According to facts gathered from Voice of America (VOA) in its news report on the issue, many Nigerians justified the looting spree that trailed the recent #EndSARS protest. For instance, David Ojo said, “We need our palliatives. It is our right. My neighbor almost died of hunger because of COVID-19,” and explained, “He used to work as security guard at a government institution, but he was sacked. What do you want him to do? I gave him beans and rice, he almost died of hunger.”
In the same vein, Sunday Chukwu, an Abuja resident, said they didn’t receive any government assistance during lockdowns.
“They didn’t share anything here.” “Maybe they shared for themselves. But they didn’t share for everybody and these ones now they are hiding it so that people may leave it, they’ll now gather them, they’ll be selling it to the people.”
Without any iota of exaggeration, the coronavirus pandemic exacerbated hunger for many of the country’s extremely poor, who number some 83 million, about 40 percent of the population, according to findings by National Bureau of Statistics (NBS).
Vivian Bellonwu, the head of Social Action Nigeria, says the amount of food kept in storage is an indication of “systemic failure.”
“To think that certain persons could lock down this quantum of food and materials as we are seeing them in their premises, in their custody and watching while people wallow in poverty and difficulty, is really unthinkable,” said Bellonwu. “I think that it is quite mean, I think it’s highly insensitive and I think that this is a betrayal of trust of the people.”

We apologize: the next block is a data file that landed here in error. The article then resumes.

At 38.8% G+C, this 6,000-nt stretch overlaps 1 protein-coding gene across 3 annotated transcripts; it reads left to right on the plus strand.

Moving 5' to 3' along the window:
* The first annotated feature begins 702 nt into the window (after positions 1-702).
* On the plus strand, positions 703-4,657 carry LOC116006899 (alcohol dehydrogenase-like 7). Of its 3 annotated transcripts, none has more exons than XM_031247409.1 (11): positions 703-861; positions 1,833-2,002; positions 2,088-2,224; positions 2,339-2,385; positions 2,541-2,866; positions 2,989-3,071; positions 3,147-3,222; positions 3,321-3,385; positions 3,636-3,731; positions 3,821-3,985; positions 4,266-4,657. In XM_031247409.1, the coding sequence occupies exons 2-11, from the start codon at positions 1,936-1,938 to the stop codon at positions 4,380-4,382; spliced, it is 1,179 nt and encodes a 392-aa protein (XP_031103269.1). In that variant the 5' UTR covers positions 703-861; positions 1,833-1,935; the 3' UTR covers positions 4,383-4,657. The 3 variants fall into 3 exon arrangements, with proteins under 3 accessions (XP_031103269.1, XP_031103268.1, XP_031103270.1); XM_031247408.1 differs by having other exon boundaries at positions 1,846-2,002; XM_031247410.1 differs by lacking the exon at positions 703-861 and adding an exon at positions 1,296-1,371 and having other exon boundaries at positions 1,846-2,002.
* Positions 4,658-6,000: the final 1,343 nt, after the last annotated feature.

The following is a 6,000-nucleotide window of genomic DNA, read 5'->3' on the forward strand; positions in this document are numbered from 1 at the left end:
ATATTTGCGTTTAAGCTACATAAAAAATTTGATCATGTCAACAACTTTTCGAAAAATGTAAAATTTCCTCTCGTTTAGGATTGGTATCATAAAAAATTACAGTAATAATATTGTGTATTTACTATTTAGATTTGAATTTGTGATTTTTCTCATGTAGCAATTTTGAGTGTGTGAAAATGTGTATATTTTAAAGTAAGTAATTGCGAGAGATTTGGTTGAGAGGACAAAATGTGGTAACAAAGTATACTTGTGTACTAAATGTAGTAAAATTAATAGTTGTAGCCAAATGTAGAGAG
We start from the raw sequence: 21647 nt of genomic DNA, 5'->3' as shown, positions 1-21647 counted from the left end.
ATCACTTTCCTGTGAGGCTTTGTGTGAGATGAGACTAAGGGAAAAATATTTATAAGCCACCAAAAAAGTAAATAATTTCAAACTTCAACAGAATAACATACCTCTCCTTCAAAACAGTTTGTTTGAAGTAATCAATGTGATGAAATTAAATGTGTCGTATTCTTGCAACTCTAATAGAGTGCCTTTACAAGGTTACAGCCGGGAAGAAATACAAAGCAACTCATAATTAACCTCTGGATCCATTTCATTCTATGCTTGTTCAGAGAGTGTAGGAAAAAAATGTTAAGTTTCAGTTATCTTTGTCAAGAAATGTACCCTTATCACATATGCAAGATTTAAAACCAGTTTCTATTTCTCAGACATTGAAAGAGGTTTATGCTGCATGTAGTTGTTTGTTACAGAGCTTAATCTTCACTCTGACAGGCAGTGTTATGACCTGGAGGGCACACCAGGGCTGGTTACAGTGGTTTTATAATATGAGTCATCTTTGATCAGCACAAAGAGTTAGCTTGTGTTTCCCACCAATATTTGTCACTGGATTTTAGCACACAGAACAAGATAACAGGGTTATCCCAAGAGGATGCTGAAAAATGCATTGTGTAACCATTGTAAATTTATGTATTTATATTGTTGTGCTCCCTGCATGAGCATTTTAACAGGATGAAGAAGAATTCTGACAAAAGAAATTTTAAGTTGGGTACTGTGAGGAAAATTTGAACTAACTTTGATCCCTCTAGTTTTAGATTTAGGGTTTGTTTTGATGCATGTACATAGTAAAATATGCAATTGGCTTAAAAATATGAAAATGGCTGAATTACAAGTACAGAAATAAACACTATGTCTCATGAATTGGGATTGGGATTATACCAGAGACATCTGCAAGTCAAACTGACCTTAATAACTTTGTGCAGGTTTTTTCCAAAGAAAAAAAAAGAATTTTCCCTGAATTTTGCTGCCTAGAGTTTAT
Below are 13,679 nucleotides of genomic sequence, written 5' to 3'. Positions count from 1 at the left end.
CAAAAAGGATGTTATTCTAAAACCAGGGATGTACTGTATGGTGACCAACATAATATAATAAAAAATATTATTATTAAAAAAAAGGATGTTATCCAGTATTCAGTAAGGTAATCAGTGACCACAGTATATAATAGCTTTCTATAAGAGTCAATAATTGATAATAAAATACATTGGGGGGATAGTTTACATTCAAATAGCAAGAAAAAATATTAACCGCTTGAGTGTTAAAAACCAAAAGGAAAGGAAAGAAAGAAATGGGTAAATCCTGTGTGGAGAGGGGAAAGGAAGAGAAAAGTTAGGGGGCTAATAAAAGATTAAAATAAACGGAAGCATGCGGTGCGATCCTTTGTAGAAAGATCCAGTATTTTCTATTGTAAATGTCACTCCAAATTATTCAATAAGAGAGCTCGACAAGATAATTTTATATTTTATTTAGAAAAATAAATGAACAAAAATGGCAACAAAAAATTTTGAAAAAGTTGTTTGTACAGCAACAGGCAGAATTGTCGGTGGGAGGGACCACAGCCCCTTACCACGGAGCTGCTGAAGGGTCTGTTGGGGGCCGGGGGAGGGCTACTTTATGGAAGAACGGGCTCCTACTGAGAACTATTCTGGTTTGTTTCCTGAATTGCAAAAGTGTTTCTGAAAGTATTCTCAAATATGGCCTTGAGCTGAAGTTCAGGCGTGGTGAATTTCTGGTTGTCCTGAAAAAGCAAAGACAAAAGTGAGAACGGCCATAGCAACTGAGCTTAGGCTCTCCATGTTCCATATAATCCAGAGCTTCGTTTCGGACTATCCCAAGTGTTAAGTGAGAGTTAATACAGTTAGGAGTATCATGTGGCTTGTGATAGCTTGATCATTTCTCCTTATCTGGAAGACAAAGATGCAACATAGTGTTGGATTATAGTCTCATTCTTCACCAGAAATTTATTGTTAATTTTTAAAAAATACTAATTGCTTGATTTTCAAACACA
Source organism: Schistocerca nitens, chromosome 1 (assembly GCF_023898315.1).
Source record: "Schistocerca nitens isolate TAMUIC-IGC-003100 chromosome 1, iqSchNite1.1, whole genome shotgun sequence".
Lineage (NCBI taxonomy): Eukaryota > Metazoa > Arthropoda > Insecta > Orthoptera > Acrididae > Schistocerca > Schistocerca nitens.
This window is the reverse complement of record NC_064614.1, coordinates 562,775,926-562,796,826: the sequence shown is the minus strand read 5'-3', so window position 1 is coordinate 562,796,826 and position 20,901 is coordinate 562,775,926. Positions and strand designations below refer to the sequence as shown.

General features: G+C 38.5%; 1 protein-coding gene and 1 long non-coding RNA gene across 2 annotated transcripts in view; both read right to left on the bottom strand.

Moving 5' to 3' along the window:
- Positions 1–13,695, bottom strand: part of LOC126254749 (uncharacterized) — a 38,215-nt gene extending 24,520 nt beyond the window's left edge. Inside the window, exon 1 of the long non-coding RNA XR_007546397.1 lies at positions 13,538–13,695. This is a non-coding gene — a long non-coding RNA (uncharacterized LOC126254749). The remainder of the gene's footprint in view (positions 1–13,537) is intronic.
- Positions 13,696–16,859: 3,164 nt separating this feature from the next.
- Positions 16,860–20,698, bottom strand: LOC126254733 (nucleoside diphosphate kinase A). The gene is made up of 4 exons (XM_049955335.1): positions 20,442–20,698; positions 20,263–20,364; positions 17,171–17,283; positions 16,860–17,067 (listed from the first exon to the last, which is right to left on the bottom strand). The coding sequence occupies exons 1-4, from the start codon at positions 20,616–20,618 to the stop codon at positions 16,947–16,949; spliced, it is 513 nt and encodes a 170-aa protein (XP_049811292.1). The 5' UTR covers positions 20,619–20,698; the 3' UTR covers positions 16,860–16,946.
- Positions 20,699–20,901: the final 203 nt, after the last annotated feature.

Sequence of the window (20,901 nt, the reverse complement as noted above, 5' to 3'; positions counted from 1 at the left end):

As gathered, no fewer than 649 suspected looters have been arrested in different parts of the country following attacks on warehouses where palliatives are stored.
At the Federal Capital Territory (FCT), the police arrested 51 suspected looters and recovered stolen palliatives. No fewer than 144 suspects were arrested in Kwara, while 30 were arrested in Taraba. The police also arrested 25 suspected looters in Kaduna; 130 in Adamawa; and 80 in Cross River. In Plateau State, 189 more looters were arrested, bringing the total figure to 307. The army had on Sunday said it arrested 118 suspected looters in the state.
At this juncture, it is expedient to ask, “What manner of justice awaits those arrested for looting the foods that were originally meant for them?”
To my view, if I am asked to suggest what punishment should be meted out to those that looted foods or rather Ca-Covid-19 palliatives originally meant for them, I will suggest that in punishing them that justice should be tempered with mercy, after all those that hid away foods that were originally meant for them in warehouses and personal stores, have, to my view, committed crime as well by hoarding foods not meant for them. Unfortunately, it is surprising that while almost everyone pays lip service to the idea that the interest of vulnerable victim should be paramount in crisis such as witnessed during the lockdown, the link between poverty and crime is usually discussed in terms of criminals rather than their victims.